For me, my experiences as a trans person have impacted everything in my life, including my drug use. I currently live in Berlin: it is by and large a queer-friendly city, as well as the first place I could finally be myself. When I first visited, I was immediately accepted as a woman for the first time in my life, often by complete strangers I would meet in drug using spaces.
As I alluded to above, both the trans and drug using communities are immensely important to me. They have been a source of love and support in a world that often refuses to give me this. Both communities are absolute experts in their own experiences; they’re fountains of knowledge, passed down from person to person, from generation to generation.
So, what does all of this have to do with harm reduction? How can we transfer these experiences to services that enables us to thrive?
There’s a wide range of improvements that services can make to meet the needs of women, trans women, and non-binary or gender diverse people. When services are limited in capacity and funding, they are generally designed to cover the widest base as possible. Within a patriarchal society, this functionally means they meet the needs of the average cisgender man. This is not an easy problem to resolve; it requires a change which is in many ways out of our control – more money. More money means services can become more focused and targeted, rather than only meet a generalised understanding of their clientele’s needs.
When services are designed this way, it can mean people who don’t fit this narrow need of services are excluded for a number of reasons. While it is true that more men self-identify as drug users than women (and people outside the gender binary), women who use drugs represent an even smaller proportion of the people accessing harm reduction services. There is an inequality here in terms of service access that needs to be resolved.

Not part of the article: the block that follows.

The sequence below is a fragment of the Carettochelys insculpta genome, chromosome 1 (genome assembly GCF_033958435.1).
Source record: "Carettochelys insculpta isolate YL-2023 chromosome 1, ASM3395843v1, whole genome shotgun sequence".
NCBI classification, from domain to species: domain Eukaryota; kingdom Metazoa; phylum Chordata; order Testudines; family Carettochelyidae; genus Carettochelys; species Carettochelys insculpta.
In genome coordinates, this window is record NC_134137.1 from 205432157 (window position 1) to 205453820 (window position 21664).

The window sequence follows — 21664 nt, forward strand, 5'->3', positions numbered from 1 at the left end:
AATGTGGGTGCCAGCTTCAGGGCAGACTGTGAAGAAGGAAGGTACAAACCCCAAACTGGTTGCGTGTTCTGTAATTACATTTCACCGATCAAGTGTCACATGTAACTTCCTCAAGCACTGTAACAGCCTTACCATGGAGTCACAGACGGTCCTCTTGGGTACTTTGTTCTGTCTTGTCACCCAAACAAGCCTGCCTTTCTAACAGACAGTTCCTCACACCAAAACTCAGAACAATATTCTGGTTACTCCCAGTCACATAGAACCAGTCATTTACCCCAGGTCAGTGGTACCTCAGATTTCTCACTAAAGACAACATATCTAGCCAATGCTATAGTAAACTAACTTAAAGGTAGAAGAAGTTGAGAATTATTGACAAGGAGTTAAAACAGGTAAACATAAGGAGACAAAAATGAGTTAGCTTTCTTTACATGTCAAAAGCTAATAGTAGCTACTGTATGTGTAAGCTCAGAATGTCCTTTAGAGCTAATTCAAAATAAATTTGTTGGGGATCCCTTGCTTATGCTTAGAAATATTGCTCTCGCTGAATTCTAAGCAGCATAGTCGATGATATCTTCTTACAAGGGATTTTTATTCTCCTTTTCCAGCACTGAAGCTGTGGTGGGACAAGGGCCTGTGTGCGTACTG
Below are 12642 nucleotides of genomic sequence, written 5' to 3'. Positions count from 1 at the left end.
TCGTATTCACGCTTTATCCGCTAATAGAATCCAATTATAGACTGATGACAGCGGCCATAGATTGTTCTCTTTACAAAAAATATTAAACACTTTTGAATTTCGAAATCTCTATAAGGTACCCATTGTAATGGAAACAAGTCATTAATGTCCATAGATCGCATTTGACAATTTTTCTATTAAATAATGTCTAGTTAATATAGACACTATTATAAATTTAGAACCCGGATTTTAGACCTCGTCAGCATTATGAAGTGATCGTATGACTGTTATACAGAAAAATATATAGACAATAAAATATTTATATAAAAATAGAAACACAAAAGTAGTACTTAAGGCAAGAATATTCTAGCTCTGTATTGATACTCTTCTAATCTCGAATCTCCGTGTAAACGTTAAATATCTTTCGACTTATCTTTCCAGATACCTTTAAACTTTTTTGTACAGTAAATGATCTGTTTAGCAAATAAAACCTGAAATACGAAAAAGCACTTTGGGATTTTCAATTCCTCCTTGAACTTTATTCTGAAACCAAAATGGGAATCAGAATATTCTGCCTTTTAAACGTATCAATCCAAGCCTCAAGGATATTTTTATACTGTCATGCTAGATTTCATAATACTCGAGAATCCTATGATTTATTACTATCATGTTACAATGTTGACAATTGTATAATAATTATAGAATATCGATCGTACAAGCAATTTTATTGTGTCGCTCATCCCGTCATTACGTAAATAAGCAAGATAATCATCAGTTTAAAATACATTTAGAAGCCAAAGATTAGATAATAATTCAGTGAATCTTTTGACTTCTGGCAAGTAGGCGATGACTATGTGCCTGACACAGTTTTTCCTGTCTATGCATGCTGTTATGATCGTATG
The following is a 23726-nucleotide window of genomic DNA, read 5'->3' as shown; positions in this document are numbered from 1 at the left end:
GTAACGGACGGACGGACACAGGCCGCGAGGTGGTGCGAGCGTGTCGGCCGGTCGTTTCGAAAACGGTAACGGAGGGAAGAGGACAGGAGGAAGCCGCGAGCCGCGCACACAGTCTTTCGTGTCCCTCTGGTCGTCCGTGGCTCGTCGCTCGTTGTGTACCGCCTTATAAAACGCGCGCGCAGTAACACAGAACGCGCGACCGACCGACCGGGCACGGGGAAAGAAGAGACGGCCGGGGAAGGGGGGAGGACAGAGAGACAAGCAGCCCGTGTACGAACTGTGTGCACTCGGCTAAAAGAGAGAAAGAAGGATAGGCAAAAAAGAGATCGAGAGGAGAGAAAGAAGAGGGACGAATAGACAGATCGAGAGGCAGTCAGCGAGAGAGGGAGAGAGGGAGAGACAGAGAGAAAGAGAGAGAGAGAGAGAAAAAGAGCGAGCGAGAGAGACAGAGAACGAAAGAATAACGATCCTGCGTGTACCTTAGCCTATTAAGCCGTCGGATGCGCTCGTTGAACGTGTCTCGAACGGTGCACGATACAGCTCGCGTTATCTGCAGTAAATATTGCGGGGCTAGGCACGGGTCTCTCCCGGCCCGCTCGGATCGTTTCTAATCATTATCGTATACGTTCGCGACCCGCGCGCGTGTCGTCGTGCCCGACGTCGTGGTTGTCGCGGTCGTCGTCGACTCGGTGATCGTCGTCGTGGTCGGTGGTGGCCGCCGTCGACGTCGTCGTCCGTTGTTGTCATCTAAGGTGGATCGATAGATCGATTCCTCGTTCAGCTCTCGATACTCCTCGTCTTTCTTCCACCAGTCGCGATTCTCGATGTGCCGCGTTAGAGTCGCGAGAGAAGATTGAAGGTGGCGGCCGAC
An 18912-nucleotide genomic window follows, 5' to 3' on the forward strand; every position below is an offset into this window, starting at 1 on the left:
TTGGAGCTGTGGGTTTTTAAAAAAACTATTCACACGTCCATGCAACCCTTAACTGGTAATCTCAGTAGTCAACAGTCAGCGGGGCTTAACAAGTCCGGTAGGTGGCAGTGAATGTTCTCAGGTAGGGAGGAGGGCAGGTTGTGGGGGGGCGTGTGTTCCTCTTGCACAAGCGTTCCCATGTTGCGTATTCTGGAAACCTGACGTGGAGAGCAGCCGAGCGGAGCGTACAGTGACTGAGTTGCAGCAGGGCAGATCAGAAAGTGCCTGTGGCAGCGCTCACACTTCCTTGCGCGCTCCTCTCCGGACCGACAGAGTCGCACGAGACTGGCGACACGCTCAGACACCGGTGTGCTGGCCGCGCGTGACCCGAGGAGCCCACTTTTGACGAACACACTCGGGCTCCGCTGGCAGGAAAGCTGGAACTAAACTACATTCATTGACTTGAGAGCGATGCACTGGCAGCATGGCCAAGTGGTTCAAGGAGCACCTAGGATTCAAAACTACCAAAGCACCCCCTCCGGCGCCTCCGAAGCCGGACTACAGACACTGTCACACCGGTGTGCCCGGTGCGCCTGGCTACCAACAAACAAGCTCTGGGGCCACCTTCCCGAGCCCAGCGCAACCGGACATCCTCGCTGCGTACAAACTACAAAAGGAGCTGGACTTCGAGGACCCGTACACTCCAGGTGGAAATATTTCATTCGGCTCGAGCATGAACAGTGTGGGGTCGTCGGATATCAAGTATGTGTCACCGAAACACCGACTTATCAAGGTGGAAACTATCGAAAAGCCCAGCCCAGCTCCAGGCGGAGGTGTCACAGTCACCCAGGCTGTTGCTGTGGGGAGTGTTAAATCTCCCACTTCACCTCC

Services should be safe places for women, trans, and non-binary people. Victims of gender-based violence are often forced to enter male-dominated spaces to access services; this can be a challenging barrier, triggering anxiety and actual risks of violence and exploitation. We can create services that are for non cis men, offering certain hours which are only open for women and non-binary people. Or, we can go further and open services which are solely designed for us.
Meet our needs
We also need to have our needs met – and that means all of our needs. WHRIN is currently running a series of workshops at a country level to improve access to sexual and reproductive health and rights information and resources within harm reduction services. Part of these workshops includes ensuring services are either equipped to meet these sexual and reproductive health needs such as access to contraception or STI testing, or can refer to appropriate services.
This works for the wide diversity of needs presented by people who use drugs and who are not cisgender men. This can be providing access to childcare when people are accessing services, as men are far less likely to be left with the childcare responsibilities.
As I mentioned already, the most effective harm reduction interventions often have nothing to do with harm reduction at all, so ensuring clients are well-informed and empowered to meet all of their other needs is crucial – whether that be gender-affirming healthcare or access to housing.
As a broader rule we also need to ensure that a wide diversity of voices are involved in the design and implementation of harm reduction services. When service implementation is community-led it needs to be led by the entire community, to ensure that the needs of the entire community are met. The community is also often able to provide for one another however it is needed, and in a way that the state is now willing to do. After all, we are all experts in our own existence, and we are the best at knowing what we need to stay safe and regain a sense of joy.